Gained in Translation: Lessons from a visit to a Mexican orphanage
By Maria Giura
Posted 6/8/08 at 11:49 PM
A few months ago, I traveled with eighteen other Catholic singles to Casa de Elizabeth—an orphanage in Imuris, Mexico, a region in the state of Sonora, about two hours south of Tucson. It is an area marked by small rivers that flow west from the Sierra Madre, where many of the residents sell their wares, like handmade tortillas, in the middle of the roads. There are about one hundred children at Casa de Elizabeth, ranging from infants to teens. Some have lost both parents and have no other relatives. Others have been victims of violence or sexual abuse, or were street children who survived by stealing, dealing drugs or prostitution. Still others have literally been rescued from garbage dumps and cardboard shelters. Considering the depth of the children’s trauma, I was hoping I’d be able to do something good for them and to do it in a tangible, concrete way, like some of my companions who would be replacing a dormitory roof that was in such decay rain was seeping in on the children.
Before I even arrived, I had particular images in mind of what this something good would look like. I was hoping that the days would be filled with activities that had some kind of end result. For example, I was looking forward to going into the classrooms and reading to the children from bilingual books, so that we could practice each other’s language. Since I don’t speak Spanish, I thought this could be a way around the language barrier, enabling us to speak words, if not to each other, than at least with each other. Francis of Assisi, perhaps the most popular of saints, is known for saying: Preach the Gospel. When necessary use words. Although preaching the gospel was not the purpose of the mission trip, Francis’ words should have assured me in a general sense that we are, all of us, capable of communicating and receiving love without words. Still, when the opportunity to spend time in the classrooms didn’t materialize, I found myself asking, what next? I’m someone who’s a little uncomfortable with time that’s not accounted for. But during my days at the orphanage, I soon came to realize that the children had an entirely different attitude towards time. This became especially apparent to me one afternoon during an arts and crafts project with the kids.
The room we were using was austere, and served both as cafeteria and activity room. On that particular day, it still smelled of the small bowls of sopas the kids had eaten for lunch. After we finished setting up, certain that each child had what they needed, the kids got started. The activity called for using fine motor skills: stringing ribbon through tiny beads to make necklaces and book marks, for example, and gluing small decorative pieces to felt. Because it called for such precision, I expected that at some point the children would get distracted, bored or impatient. However, as their fingers grew tacky with glue and they tried for a fourth or fifth time to thread a piece of ribbon through a bead smaller than the eye of a needle, it became clear to me they weren’t thinking what next? or I wonder if what’s coming next is better. Instead, they showed great patience with themselves, bowing their heads closer to the table and narrowing their eyes in concentration. At some point, a few of them did need help, but they didn’t get frustrated with themselves. They simply looked at me, said, Necesito ayuda por favor, and even though I didn’t understand, I knew what to do.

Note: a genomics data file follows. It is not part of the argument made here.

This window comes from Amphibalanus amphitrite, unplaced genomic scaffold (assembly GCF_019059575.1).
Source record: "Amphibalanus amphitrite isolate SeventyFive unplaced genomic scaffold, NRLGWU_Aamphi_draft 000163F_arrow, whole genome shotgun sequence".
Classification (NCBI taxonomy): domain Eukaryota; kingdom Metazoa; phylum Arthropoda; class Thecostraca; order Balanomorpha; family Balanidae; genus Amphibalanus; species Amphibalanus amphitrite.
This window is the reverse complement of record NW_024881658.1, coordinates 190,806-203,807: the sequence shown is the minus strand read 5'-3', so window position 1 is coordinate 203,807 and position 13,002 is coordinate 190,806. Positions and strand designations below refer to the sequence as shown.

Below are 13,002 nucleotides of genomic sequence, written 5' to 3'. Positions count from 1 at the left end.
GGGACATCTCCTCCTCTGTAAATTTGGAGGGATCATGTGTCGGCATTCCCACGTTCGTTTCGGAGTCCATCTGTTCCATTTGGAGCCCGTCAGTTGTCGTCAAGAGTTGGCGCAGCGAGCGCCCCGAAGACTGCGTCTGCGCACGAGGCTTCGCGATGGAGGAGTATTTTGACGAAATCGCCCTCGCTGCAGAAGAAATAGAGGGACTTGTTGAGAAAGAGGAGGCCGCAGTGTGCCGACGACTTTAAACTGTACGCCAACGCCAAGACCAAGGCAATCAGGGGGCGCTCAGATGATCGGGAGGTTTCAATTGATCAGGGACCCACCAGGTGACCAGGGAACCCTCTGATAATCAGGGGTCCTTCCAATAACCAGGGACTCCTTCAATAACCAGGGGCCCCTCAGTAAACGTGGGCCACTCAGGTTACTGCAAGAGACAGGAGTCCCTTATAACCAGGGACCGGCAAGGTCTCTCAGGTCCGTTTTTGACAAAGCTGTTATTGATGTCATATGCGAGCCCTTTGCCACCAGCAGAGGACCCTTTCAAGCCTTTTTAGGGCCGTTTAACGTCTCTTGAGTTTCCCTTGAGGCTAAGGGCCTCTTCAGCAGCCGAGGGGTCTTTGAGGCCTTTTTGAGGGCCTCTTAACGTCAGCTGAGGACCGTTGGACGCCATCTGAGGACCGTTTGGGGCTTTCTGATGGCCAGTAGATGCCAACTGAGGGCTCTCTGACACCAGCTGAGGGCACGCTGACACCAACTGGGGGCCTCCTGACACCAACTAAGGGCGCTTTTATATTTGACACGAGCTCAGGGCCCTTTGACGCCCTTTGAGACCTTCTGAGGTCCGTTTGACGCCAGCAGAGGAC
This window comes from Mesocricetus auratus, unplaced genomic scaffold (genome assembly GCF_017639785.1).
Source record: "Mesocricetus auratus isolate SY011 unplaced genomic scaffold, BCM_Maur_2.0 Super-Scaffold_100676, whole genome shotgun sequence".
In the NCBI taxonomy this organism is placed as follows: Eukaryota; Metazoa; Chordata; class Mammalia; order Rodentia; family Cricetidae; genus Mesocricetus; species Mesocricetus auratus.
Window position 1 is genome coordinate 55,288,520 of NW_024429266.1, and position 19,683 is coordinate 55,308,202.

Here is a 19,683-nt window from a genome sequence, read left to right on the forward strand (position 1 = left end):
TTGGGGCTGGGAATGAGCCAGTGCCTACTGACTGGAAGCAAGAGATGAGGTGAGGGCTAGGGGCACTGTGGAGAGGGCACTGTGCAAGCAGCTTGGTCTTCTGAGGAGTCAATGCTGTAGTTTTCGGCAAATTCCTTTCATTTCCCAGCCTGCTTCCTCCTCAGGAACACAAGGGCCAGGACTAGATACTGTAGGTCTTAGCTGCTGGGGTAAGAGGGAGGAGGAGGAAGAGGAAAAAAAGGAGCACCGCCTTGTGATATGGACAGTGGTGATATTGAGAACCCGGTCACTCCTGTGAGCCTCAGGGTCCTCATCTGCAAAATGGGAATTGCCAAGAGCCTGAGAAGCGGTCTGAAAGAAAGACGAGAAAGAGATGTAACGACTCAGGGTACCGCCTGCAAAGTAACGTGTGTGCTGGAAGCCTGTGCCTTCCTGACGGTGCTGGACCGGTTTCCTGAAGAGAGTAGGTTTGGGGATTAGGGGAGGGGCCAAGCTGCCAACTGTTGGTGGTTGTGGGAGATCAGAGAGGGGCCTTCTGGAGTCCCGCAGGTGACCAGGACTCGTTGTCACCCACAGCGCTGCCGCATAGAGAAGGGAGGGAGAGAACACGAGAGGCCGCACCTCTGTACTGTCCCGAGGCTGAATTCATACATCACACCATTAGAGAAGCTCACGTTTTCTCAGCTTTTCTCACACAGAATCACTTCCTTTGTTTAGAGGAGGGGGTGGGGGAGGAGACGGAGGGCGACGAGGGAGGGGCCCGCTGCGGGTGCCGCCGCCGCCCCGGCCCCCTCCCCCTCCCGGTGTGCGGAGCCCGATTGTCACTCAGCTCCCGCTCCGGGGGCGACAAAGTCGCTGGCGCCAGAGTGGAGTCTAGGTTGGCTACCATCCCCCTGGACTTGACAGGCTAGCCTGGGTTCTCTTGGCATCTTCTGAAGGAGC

Beyond their patience and satisfaction with their work, what I noticed about the kids is that while they wanted to spend as much time as possible with my companions and me, how we spent that time was of little consequence to them. They were happy to kick around a soccer ball or play some basketball or, in the case of the teens, to join us the morning as we gathered to clear brush and trash on a road surrounding the orphanage. Ultimately, the kids weren’t interested in how many projects or games or which projects or games I or any one else did or played with them. They were just interested in spending time with a caring adult who was willing to be with them. They weren’t interested in time the way I am, measuring its meaning by how much I can get done in a given day. While it’s true that some of this reflects cultural differences, culture doesn’t explain it all. They’re children—children tend to live in the moment better than adults do—but they’re also children who have escaped, some by a very thin line, hardship and even ugliness and are still trusting, loving, and fun as well as patient with whatever does or does not come next.
While I certainly did not master the lesson of “being” at Casa de Elizabeth, I suspected the entire time that I was there that giving up my need to be doing all the time was part of my lesson, and that our presence to the kids, and their presence to us, was more important than any concrete project we accomplished. It is for this that I have the children to thank. They may not have been preaching the gospel to me, but they were certainly preaching a gospel, and they did it without speaking a word, at least not one I could translate.
Maria Giura, Ph.D., has written for Spirituality & Health magazine, as well as for television productions on the Hallmark Channel and Telecare TV. She is based in Staten Island, New York.
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